Good afternoon. I’m thrilled to have the invitation to talk with you about teacher education in a digital era, what it is, what it looks like, and my view that we have a wonderful opportunity to leverage global network learning, and all that it implies, to shift our thinking about what education and teacher education can be.
Last fall I had a major moment of cognitive dissonance. I traveled on a two week trip to Korea and Taiwan, visiting six universities, and meeting with many teachers, scholars and students. First, I was surprised to learn that most of the faculty had received their degrees in America, and that the educational systems were modeled after American institutions. Second, in each location, I would ask, “What is the biggest need you have in education?” And without fail, the answer was the same, “Too much testing for our students.” The more questions I asked, the more I learned that both of these countries felt like they had developed cultures of testing, where children spent countless hours in the classroom, after school, and on the weekends in preparatory programs preparing for college entrance examinations. And the preparation starts when children are very young. At a university in Taiwain, I recall a College of Education dean saying to me, “You don’t understanding. We want our children to be more like American kids, spending more time playing. And you are trying to get your kids to be like us, and take more tests.”
Shortly afterward, when I returned to the U.S., Arne Duncan, our Secretary of Education gave a now infamous speech at Columbia Teacher’s College, where he said that most colleges of education are doing a mediocre job, and need revolutionary change. I’ve been a teacher educator for over 20 years, and back in the south, we would say, “Them is fightin’ words.” Something wasn’t making sense. In Korea and Tawain, American education and culture is greatly respected. Yet in our own country, we were “falling behind as world leaders,” colleges of education were to blame, and we need more standardized tests. And this was my aha moment. I realized that as teacher educators we have two choices: 1) we can be responsive to the never ending change and mandates that bombards education from all sides, or 2) we can be proactive and work with teachers, students, administrators and policymakers to lead the change itself. So it’s my pleasure to talk with you today about how we’ve chosen to be proactive in our work at Boise State, and share some of the choices that we, and others, have made toward that direction of leadership.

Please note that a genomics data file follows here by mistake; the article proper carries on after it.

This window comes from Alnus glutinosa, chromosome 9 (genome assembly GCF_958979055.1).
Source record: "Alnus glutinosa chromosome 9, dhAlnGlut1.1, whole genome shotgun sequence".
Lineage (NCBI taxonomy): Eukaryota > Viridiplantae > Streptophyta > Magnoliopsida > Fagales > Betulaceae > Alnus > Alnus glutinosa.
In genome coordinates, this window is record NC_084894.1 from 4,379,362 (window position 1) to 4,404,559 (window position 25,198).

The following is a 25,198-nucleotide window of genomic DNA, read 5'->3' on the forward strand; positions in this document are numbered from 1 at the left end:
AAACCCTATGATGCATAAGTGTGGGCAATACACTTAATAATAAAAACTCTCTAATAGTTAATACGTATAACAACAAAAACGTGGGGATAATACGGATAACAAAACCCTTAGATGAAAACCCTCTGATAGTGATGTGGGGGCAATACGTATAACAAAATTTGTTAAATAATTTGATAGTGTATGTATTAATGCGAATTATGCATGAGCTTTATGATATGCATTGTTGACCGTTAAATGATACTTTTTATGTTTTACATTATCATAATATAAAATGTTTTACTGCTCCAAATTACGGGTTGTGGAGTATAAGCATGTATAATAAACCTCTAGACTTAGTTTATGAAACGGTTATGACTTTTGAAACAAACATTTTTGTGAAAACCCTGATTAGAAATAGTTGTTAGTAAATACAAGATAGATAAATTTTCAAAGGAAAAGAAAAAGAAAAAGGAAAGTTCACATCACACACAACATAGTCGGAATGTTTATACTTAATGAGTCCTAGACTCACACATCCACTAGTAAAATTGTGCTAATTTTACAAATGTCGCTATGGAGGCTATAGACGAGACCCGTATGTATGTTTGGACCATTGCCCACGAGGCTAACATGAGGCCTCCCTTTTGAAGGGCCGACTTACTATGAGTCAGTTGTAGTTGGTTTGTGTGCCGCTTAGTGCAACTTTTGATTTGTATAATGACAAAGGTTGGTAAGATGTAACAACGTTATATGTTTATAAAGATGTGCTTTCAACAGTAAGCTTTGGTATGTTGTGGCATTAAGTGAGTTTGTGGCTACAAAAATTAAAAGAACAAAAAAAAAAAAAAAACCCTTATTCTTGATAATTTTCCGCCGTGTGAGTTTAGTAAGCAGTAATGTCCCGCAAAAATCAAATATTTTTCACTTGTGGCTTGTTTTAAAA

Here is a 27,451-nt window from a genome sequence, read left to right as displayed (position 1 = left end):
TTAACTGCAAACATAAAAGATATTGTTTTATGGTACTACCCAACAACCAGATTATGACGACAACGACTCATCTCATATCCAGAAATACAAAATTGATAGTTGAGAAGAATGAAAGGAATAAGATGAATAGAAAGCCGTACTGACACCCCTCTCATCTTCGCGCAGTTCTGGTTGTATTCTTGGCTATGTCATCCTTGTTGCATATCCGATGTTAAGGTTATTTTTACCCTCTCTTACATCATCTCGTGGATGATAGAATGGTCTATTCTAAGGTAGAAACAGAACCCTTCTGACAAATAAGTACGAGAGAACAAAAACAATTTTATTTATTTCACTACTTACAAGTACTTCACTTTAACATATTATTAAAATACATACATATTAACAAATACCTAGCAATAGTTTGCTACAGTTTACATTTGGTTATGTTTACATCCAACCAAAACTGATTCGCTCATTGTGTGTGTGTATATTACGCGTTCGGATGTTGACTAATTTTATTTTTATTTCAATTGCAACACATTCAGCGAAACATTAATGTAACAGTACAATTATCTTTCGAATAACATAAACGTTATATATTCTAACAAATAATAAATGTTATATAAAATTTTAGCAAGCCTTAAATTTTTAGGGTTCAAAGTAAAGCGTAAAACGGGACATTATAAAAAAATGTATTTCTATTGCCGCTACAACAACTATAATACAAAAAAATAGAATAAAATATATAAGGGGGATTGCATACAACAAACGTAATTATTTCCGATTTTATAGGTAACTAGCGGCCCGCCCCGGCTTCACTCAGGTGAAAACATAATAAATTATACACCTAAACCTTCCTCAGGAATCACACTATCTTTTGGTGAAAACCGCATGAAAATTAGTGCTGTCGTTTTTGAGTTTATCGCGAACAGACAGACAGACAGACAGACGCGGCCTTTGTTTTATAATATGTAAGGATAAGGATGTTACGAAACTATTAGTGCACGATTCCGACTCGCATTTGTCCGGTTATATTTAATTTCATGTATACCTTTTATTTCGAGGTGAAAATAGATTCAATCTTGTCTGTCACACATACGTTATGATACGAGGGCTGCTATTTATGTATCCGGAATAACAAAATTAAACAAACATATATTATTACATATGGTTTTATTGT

I do believe that we are facing an unavoidable and necessary evolution in teacher education, with a large emphasis of the reform based in online education. There are many factors influencing this evolution. At the federal level, the National Educational Technology Plan has far reaching implications and visions for education. We’re also seeing calls for change in ESEA Reauthorization Act, the Blueprint for Change, and the FCC Broadband Plan. Innovations in technology itself, along with societal trends in digital media usage are impacting the need. We’re seeing huge growth movements in K12 online education. Emerging research and frameworks are helping us understanding how to leverage these new media literacies, and we already have some examples of very innovative programs that we can use as models for today’s learners. So where do we get started?
I believe that every challenge also represents an opportunity for innovation. Several months ago, I had an epiphany that helped shaped the current direction of our online educational technology program at Boise State. Here’s the SNL video that inspired me.
And here’s a copy of a brochure we were working on at the time that commercial was aired. We immediately decided to go in another direction—we carefully articulated our thinking and changed our mission statement. It was extremely empowering. I think we’re in a phase in online education where we need to move from “just don’t tell anyone” to “let’s tells everyone!”